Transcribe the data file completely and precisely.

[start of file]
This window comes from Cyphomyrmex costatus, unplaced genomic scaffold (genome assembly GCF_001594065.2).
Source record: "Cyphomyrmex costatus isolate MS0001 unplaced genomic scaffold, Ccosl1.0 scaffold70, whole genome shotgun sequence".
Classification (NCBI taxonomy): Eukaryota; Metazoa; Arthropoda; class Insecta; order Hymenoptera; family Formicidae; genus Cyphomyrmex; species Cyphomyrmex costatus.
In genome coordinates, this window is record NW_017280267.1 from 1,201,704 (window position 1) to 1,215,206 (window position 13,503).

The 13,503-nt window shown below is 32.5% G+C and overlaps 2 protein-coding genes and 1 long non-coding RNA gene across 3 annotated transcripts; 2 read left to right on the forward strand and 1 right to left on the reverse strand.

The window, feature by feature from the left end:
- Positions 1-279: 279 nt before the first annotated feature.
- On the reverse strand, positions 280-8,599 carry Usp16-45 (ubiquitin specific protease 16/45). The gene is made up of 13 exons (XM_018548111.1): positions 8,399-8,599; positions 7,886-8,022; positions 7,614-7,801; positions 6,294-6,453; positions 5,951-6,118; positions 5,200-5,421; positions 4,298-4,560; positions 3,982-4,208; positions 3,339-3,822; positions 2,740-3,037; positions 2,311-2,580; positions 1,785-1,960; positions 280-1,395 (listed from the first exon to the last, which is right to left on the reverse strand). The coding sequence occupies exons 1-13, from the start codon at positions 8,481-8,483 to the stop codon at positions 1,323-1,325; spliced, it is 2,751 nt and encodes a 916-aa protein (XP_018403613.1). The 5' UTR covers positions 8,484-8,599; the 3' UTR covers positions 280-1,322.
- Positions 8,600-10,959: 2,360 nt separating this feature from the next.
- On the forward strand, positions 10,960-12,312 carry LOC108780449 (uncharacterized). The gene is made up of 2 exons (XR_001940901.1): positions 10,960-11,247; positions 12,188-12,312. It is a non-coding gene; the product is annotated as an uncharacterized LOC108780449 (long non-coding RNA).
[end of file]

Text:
This window comes from Cyphomyrmex costatus, unplaced genomic scaffold (genome assembly GCF_001594065.2).
Source record: "Cyphomyrmex costatus isolate MS0001 unplaced genomic scaffold, Ccosl1.0 scaffold70, whole genome shotgun sequence".
Classification (NCBI taxonomy): Eukaryota; Metazoa; Arthropoda; class Insecta; order Hymenoptera; family Formicidae; genus Cyphomyrmex; species Cyphomyrmex costatus.
In genome coordinates, this window is record NW_017280267.1 from 1,201,704 (window position 1) to 1,215,206 (window position 13,503).

The 13,503-nt window shown below is 32.5% G+C and overlaps 2 protein-coding genes and 1 long non-coding RNA gene across 3 annotated transcripts; 2 read left to right on the forward strand and 1 right to left on the reverse strand.

The window, feature by feature from the left end:
- Positions 1-279: 279 nt before the first annotated feature.
- On the reverse strand, positions 280-8,599 carry Usp16-45 (ubiquitin specific protease 16/45). The gene is made up of 13 exons (XM_018548111.1): positions 8,399-8,599; positions 7,886-8,022; positions 7,614-7,801; positions 6,294-6,453; positions 5,951-6,118; positions 5,200-5,421; positions 4,298-4,560; positions 3,982-4,208; positions 3,339-3,822; positions 2,740-3,037; positions 2,311-2,580; positions 1,785-1,960; positions 280-1,395 (listed from the first exon to the last, which is right to left on the reverse strand). The coding sequence occupies exons 1-13, from the start codon at positions 8,481-8,483 to the stop codon at positions 1,323-1,325; spliced, it is 2,751 nt and encodes a 916-aa protein (XP_018403613.1). The 5' UTR covers positions 8,484-8,599; the 3' UTR covers positions 280-1,322.
- Positions 8,600-10,959: 2,360 nt separating this feature from the next.
- On the forward strand, positions 10,960-12,312 carry LOC108780449 (uncharacterized). The gene is made up of 2 exons (XR_001940901.1): positions 10,960-11,247; positions 12,188-12,312. It is a non-coding gene; the product is annotated as an uncharacterized LOC108780449 (long non-coding RNA).